Discipline: Ecology Environmental and Earth Sciences
Steven A. Salinas - New Mexico Highlands University
Co-Author(s): Justin Siaz, Son Tran, Alfonzo Trujillo, Nieves Arellano, Micah Dabough, and Jesus Rivas, New Mexico Highlands University
Invasive species are the single worst conservation problem at the species level worldwide. Invaders can negatively affect the diversity of native species via predation or competition for resources. American Bullfrogs were introduced in Northern New Mexico in the 1940s and because the introduction was so long ago there have been no quantification on the impact bullfrogs’ cause on the native aquatic fauna. In this study I analyzed 600 stomach contents of bullfrogs in the Mora River over a four year period. The prey index of the frogs was split into male vs female categories showing the breakdown of diet preference between them. Further analysis showed differences in mass of prey, and comparisons of the most captured food. Most of the stomachs contained Northern Crayfish (Orconectes virilis) followed by whatever insect was abundant at the time. We often found some unidentified white slime that we believe may be from eggs masses of other amphibians or fishes. Surprisingly, we did not find any leopard frogs in the diet of bullfrogs!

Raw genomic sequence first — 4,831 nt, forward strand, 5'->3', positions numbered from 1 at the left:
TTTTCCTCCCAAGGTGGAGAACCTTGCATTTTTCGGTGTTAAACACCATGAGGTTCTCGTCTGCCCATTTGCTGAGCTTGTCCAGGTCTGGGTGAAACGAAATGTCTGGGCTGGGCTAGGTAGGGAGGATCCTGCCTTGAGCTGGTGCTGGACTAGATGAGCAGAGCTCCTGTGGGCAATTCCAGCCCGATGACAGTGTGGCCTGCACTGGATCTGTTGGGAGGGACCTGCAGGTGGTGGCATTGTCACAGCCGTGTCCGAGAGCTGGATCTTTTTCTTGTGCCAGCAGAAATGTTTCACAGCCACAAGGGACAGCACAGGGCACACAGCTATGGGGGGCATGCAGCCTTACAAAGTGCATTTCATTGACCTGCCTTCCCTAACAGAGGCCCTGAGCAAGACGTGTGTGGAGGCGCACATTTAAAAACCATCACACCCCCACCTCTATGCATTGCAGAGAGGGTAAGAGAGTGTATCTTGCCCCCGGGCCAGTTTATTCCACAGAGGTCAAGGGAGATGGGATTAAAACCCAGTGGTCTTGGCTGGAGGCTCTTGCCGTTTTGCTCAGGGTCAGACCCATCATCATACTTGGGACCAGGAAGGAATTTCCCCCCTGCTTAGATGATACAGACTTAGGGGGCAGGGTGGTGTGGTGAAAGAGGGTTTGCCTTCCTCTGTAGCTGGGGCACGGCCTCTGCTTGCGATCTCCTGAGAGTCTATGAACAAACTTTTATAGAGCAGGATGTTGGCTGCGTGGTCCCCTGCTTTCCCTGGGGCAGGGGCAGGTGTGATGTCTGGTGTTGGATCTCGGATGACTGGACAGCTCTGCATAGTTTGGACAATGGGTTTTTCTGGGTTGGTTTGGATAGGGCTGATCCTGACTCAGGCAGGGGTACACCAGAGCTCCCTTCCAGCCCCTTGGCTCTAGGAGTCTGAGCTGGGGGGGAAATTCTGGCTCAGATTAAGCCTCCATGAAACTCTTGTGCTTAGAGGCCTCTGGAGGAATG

Follow up studies have also been done on how the populations of these crayfish (Orconectus virilis) are thriving throughout Northern New Mexico with and the without the presence of Bullfrogs. Mark and recapture methods are used to estimate populations in these areas as well as measurements of conditions of the organisms captured. A key question examined is Bullfrog presence yielding or promoting Northern Crayfish presence in Northern New Mexico. I hypothesize that Bullfrogs fallow the Crayfish and limit the Crayfishes impact on an environment.Not Submitted
Funder Acknowledgement(s): LSAMP New Mexico, WASEO Arizona State, NRCT, EPSCORE NM, and New Mexico Highlands University ARMAS Internships.
Faculty Advisor: Jesus Rivas, firstname.lastname@example.org